Transcranial magnetic stimulation (TMS) is a noninvasive method of delivering electrical stimulation to the brain at various frequencies or stimulus intensities. When the device delivers a rapid repetitive stimulation, it is referred to as repetitive transcranial magnetic stimulation (rTMS). Conventional rTMS is a repetition of individual pulses at a pre-set interval (train of pulses), whereas theta-burst rTMS is a repetition of short bursts of pulses at a pre-set interval (train of bursts). Stimulation can either be delivered unilaterally, over the left or right dorsolateral prefrontal cortex, or bilaterally over both cortices. Bilateral stimulation may be done sequentially or simultaneously.
Repetitive transcranial magnetic stimulation has been evaluated for treatment-resistant major depression and is proposed to relieve symptoms by stimulating nerve cells in the brain believed to be associated with mood regulation. A treatment course is usually 36 treatment sessions, beginning with one session daily five times per week for six weeks and tapering to three sessions the next week, two sessions the next week, and then one session the following week. The treatment course may be repeated after a 3 month cessation period if needed. Clinical trials show that about 1/3 of individuals treated will experience a return of symptoms.
TMS devices (repetitive and single-pulse) are also being evaluated for other psychiatric/neurologic disorders (e.g., alcohol dependence, Alzheimer disease, post-traumatic stress disorder, panic disorder, obsessive-compulsive disorder, epilepsy, migraine).
Repetitive transcranial magnetic stimulation (rTMS) is considered medically necessary if the medical appropriateness criteria are met. (See Medical Appropriateness below.)
Transcranial magnetic stimulation (TMS) for any other indication, including but not limited to migraine headaches and maintenance therapy, is considered investigational.
Repetitive transcranial magnetic stimulation (rTMS) is considered medically appropriate if ALL of the following have been met:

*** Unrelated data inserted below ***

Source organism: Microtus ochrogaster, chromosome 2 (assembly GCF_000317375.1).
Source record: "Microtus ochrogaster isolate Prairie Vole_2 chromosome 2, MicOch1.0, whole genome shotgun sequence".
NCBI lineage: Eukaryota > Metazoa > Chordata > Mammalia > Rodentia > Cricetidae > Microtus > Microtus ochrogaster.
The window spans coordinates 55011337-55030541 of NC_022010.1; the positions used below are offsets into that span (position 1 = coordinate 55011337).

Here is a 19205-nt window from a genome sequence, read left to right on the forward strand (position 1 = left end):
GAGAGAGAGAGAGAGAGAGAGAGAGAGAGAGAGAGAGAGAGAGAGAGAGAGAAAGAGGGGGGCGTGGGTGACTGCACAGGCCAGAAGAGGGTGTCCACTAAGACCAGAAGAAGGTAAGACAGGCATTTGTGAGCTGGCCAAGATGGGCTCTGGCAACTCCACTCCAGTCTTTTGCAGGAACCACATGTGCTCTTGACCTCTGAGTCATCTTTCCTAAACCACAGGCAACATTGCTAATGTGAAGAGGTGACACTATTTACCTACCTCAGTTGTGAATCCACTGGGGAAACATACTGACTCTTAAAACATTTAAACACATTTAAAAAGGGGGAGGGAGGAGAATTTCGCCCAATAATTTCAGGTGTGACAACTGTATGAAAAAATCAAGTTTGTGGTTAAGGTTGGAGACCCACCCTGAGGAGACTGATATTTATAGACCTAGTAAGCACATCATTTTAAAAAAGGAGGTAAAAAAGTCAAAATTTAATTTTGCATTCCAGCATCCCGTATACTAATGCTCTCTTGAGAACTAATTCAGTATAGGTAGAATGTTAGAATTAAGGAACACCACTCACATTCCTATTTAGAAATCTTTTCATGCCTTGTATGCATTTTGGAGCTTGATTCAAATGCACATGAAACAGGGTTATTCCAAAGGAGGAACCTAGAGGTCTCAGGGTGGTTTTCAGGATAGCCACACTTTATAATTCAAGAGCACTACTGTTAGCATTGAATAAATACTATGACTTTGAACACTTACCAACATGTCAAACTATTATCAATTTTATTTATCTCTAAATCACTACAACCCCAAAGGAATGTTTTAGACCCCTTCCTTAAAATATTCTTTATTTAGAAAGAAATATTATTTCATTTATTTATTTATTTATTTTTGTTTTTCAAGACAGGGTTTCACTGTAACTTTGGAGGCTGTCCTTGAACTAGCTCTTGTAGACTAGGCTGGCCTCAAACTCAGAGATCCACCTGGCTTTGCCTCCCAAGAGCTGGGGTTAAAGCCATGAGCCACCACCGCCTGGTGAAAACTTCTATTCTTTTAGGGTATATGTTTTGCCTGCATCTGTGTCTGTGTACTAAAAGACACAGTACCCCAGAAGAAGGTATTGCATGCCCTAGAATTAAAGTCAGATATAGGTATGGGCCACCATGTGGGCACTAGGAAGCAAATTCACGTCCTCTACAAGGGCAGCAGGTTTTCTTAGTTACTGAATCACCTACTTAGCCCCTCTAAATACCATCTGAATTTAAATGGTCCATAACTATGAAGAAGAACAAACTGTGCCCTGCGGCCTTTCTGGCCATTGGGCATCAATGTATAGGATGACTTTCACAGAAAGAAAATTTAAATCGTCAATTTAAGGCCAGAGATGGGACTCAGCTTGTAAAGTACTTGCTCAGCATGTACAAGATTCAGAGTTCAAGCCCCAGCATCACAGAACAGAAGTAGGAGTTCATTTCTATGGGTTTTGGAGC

Age 18 years or older
Confirmed diagnosis of severe Major Depressive Disorder (initial or recurrent episode) documented by a standardized-rating scale that reliably measures depressive symptoms (e.g., Hamilton Rating Scale for Depression, Beck Depression Inventory-II, or Clinically Useful Depression Outcome Scale).
Failure of a trial of psychotherapy
Documentation of ANY ONE of the following:
Failure of four (4) trials of psychopharmacologic agents for depression, including two (2) different agent classes and two (2) augmentation trials (e.g., pharmacologic strategy using combinations of drugs)
Inability to tolerate a therapeutic dose of medications as evidenced by four (4) trials of psychopharmacologic agents with documented side effects
History of response to repetitive TMS in a previous depressive episode (at least three (3) months since the prior episode)
Individual is a candidate for electroconvulsive therapy (ECT), and ECT would not be clinically superior to repetitive TMS
Absence of ALL of the following:
Ongoing substance abuse
Presence of acute or chronic psychotic symptoms/disorders (such as schizophrenia, schizophreniform or schizoaffective disorder) in the current depressive episode
Neurologic conditions including but not limited to: epilepsy, history of seizure disorder with increased risk of future seizures, cerebrovascular disease, dementia, increased intracranial pressure, history of repetitive or severe head trauma, primary or secondary tumors in the central nervous system (CNS)
Presence of implanted magnetic-sensitive medical device located 30 centimeters or less from the TMS magnetic coil (examples include, but are not limited to, cochlear implants, implanted electrodes/stimulators, aneurysm clips or coils, stents, bullet fragments)
Any specific products referenced in this policy are just examples and are intended for illustrative purposes only. It is not intended to be a recommendation of one product over another, and is not intended to represent a complete listing of all products available. These examples are contained in the parenthetical e.g. statement.
We develop Medical Policies to provide guidance to Members and Providers. This Medical Policy relates only to the services or supplies described in it. The existence of a Medical Policy is not an authorization, certification, explanation of benefits or a contract for the service (or supply) that is referenced in the Medical Policy. For a determination of the benefits that a Member is entitled to receive under his or her health plan, the Member's health plan must be reviewed. If there is a conflict between the Medical Policy and a health plan, the express terms of the health plan will govern.
For conditions other than treatment-resistant major depression, the evidence is insufficient to determine if treatment with repetitive TMS leads to improved outcomes. Currently, FDA approved devices are indicated for adult use only (e.g. NeuroStar®, Brainsway™ H-Coil Deep TMS, Rapid Therapy System, Mag Vita TMS Therapy® system, Mag Vita TMS Therapy System with Theta Burst Stimulation, Neurosoft TMS).
BlueCross BlueShield Association. Evidence Positioning System (10:2018). Transcranial magnetic stimulation as a treatment of depression and other psychiatric/neurologic disorders (2.01.50). Retrieved July 1, 2019 from https://www.evidencepositioningsystem.com/. (45 articles and/or guidelines reviewed)